house in Ann Arbor in the summer of
1836. Delegates, elected on the basis of
population, rejected the compromise,
28-21, after a few days of debate.
But even with the widespread disfa-
vor with the congressional compromise,
public opinion began to favor state-
In addition to balancing free and slave
states, Michigan, as a state, would re-
ceive a share of the $500,000 treasury
surplus to be divided on Jan. 1, 1837.
More importantly, states received 5
percent of all public land sale money.
Stephens T. Mason, the territorial
governor, decided the money was more
important than debating about Toledo
and convened a second convention in
Ann Arbor, using delegates chosen to
approve the resolution.
The results of the two conventions
were debated in Congress for several
Jackson signed the bill granting
Michigan - both peninsulas -state-
hood on Jan. 26, 1837.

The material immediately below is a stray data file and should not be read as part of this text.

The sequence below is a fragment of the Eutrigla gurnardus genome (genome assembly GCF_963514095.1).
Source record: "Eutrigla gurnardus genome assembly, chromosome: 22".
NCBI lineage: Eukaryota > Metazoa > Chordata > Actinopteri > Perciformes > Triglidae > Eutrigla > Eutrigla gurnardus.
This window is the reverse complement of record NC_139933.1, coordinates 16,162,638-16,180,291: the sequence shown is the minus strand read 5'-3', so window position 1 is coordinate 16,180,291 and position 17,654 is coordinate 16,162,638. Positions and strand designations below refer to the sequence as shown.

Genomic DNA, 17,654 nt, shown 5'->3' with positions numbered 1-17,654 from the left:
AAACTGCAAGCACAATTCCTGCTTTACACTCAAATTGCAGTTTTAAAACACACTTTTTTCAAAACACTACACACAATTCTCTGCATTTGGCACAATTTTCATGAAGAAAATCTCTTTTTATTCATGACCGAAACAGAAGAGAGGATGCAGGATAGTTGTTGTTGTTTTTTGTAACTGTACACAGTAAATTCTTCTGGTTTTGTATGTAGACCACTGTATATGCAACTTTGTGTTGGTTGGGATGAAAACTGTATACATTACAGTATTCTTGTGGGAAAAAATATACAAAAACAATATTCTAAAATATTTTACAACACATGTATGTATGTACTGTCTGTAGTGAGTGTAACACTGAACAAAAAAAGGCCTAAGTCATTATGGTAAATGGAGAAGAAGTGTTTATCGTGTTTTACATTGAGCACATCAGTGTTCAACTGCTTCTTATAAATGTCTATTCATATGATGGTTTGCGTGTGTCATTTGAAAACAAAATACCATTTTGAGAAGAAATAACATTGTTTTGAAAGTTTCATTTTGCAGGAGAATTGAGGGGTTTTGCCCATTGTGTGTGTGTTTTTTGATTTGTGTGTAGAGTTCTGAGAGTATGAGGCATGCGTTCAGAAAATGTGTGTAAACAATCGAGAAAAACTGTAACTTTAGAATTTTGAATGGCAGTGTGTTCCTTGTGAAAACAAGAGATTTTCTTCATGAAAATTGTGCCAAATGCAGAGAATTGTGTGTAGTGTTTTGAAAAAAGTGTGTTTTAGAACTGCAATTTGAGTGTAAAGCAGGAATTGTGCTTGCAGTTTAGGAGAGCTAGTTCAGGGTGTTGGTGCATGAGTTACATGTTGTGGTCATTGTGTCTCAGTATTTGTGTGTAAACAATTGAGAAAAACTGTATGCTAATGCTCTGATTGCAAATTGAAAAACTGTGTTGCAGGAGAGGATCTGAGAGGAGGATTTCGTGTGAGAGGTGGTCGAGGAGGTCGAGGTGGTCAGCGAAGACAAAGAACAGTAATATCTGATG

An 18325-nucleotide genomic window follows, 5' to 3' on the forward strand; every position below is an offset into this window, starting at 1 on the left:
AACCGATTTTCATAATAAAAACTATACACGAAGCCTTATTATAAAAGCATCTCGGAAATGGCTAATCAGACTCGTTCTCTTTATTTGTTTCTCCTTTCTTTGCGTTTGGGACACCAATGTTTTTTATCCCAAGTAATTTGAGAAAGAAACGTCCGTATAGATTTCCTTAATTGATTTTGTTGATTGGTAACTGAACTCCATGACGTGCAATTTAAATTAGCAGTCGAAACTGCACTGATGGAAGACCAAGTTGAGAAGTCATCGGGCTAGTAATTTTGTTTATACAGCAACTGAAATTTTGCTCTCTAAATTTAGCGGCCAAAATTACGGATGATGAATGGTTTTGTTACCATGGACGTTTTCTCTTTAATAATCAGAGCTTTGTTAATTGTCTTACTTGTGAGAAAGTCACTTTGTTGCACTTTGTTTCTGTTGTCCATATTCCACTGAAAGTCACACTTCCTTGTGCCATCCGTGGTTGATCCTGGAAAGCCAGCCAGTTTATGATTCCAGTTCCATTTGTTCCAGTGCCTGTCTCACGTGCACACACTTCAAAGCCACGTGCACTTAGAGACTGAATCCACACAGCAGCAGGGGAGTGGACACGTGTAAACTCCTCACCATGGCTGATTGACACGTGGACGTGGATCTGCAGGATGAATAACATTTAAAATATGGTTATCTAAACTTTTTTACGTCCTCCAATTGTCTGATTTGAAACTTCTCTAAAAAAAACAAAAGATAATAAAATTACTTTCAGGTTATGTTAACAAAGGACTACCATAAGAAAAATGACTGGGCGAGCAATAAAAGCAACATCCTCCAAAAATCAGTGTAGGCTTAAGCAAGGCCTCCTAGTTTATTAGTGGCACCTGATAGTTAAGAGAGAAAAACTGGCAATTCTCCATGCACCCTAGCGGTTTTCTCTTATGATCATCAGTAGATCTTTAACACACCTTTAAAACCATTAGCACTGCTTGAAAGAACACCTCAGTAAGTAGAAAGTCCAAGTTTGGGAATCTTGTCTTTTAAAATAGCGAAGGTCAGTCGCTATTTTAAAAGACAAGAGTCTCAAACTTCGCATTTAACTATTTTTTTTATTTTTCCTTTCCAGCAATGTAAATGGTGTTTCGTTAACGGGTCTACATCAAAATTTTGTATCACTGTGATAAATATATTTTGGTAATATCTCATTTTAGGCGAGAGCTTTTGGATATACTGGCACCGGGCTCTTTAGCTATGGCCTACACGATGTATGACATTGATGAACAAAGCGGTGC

The compromise paid off well for
those most unhappy with it. Copper
was discovered in the Upper Peninsula
in the 1840s, and the Upper Peninsula
led U.S. copper production until the
late 19th century.
"All the wealth of the resources was
unknown," Vinyard said. "In fact, the
wealth of the resources of the Upper
Peninsula would be the mainstay of the
Michigan economy in the last decades of
the 19th century. But it was an unknown.
"I guess Michigan certainly, defi-
nitely came out ahead. As transporta-
city in the
By Lisa Dines
Daily News Editor
sports lover's haven, a winter won
derland and a family adventure cen-
ter, the Upper Peninsula draws tourists
from around the state and the Midwest.
"The Upper Peninsula is unique in